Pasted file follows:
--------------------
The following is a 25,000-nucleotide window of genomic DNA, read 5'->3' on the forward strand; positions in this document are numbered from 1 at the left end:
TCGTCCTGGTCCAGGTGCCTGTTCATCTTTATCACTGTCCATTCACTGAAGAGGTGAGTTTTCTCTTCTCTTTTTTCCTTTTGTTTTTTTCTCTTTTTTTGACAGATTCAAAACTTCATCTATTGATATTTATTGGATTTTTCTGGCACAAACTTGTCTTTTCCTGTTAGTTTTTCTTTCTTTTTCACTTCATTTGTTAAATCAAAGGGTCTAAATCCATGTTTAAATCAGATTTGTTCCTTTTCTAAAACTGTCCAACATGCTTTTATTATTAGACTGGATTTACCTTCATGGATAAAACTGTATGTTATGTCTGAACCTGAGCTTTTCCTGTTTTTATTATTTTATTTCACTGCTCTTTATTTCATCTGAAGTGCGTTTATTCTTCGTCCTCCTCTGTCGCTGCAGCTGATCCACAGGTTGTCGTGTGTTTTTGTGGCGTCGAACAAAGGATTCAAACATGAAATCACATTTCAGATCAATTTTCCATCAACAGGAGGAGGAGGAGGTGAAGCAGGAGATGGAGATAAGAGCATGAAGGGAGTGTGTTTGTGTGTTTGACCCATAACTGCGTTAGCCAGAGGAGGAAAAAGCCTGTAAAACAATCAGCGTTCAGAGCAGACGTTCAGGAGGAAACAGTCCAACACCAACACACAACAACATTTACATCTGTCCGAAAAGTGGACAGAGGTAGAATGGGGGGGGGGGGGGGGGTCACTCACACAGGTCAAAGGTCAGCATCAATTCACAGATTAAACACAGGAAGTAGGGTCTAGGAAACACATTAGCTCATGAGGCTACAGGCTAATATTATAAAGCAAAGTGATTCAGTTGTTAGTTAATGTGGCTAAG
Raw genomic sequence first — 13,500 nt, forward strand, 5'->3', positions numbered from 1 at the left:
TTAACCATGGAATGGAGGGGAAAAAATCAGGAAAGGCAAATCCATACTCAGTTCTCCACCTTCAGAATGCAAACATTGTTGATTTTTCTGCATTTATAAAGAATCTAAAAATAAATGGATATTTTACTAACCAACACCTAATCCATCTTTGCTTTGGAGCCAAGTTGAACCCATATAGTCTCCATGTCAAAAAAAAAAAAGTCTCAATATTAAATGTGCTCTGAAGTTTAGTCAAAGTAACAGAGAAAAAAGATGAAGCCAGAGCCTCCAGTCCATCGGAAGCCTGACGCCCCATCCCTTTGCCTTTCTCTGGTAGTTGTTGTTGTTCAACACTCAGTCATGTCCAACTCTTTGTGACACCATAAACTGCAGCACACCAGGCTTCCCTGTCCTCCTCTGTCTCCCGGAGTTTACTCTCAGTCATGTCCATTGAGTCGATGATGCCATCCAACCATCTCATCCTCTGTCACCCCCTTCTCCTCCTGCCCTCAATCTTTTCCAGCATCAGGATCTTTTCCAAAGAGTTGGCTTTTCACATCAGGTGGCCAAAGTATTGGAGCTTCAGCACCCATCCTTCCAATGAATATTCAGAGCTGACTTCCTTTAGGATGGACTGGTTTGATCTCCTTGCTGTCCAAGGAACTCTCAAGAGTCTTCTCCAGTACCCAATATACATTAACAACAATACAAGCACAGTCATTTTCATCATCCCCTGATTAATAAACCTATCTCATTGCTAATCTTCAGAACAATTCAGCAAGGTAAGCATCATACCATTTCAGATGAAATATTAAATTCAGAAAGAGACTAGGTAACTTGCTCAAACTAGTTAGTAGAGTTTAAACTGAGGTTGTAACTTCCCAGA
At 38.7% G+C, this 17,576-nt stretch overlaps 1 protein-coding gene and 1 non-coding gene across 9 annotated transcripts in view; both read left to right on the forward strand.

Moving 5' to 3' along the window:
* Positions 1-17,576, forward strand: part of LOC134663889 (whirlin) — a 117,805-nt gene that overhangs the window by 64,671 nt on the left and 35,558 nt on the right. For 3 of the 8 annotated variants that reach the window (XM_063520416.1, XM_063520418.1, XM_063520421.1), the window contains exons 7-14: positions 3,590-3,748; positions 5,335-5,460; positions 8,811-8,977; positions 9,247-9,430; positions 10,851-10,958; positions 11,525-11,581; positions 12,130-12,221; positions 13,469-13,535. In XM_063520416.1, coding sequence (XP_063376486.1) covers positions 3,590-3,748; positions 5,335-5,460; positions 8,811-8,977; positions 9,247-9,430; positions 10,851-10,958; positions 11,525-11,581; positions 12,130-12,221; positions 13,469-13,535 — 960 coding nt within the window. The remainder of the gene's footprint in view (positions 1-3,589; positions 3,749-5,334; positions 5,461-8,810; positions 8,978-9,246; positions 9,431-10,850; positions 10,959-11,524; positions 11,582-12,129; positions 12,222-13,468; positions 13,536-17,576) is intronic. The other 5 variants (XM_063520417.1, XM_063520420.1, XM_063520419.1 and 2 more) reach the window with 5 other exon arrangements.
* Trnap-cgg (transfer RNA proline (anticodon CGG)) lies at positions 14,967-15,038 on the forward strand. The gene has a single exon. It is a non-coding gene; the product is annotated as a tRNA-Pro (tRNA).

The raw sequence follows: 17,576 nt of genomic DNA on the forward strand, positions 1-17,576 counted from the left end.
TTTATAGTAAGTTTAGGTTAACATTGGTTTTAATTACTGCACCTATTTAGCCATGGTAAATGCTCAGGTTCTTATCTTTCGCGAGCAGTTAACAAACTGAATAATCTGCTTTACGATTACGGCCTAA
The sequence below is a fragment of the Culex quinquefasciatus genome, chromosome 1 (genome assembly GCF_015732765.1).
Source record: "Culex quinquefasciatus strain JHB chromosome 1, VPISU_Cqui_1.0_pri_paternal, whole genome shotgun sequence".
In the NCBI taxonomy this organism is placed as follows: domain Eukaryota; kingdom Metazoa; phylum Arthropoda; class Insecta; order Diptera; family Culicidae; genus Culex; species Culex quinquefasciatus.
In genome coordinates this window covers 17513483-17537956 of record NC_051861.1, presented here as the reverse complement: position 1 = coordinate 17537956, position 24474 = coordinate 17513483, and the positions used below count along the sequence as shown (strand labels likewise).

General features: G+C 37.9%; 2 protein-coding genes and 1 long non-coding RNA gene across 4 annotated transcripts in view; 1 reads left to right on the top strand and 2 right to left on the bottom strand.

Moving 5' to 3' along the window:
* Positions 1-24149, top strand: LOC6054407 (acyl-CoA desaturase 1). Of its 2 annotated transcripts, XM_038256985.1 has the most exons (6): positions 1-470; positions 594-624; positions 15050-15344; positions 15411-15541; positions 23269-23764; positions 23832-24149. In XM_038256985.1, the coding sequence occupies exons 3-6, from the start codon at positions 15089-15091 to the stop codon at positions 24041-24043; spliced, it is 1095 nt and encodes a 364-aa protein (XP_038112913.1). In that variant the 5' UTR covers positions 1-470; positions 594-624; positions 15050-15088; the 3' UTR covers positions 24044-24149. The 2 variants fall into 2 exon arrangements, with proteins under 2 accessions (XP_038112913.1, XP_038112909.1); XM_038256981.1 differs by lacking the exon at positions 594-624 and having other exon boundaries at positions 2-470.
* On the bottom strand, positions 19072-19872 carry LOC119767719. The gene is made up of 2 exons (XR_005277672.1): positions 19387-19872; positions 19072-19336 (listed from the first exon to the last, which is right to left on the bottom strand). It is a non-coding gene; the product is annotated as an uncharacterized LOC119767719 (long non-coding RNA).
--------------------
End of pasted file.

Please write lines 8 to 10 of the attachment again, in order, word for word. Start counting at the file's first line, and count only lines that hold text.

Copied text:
* Trnap-cgg (transfer RNA proline (anticodon CGG)) lies at positions 14,967-15,038 on the forward strand. The gene has a single exon. It is a non-coding gene; the product is annotated as a tRNA-Pro (tRNA).

The raw sequence follows: 17,576 nt of genomic DNA on the forward strand, positions 1-17,576 counted from the left end.
TTTATAGTAAGTTTAGGTTAACATTGGTTTTAATTACTGCACCTATTTAGCCATGGTAAATGCTCAGGTTCTTATCTTTCGCGAGCAGTTAACAAACTGAATAATCTGCTTTACGATTACGGCCTAA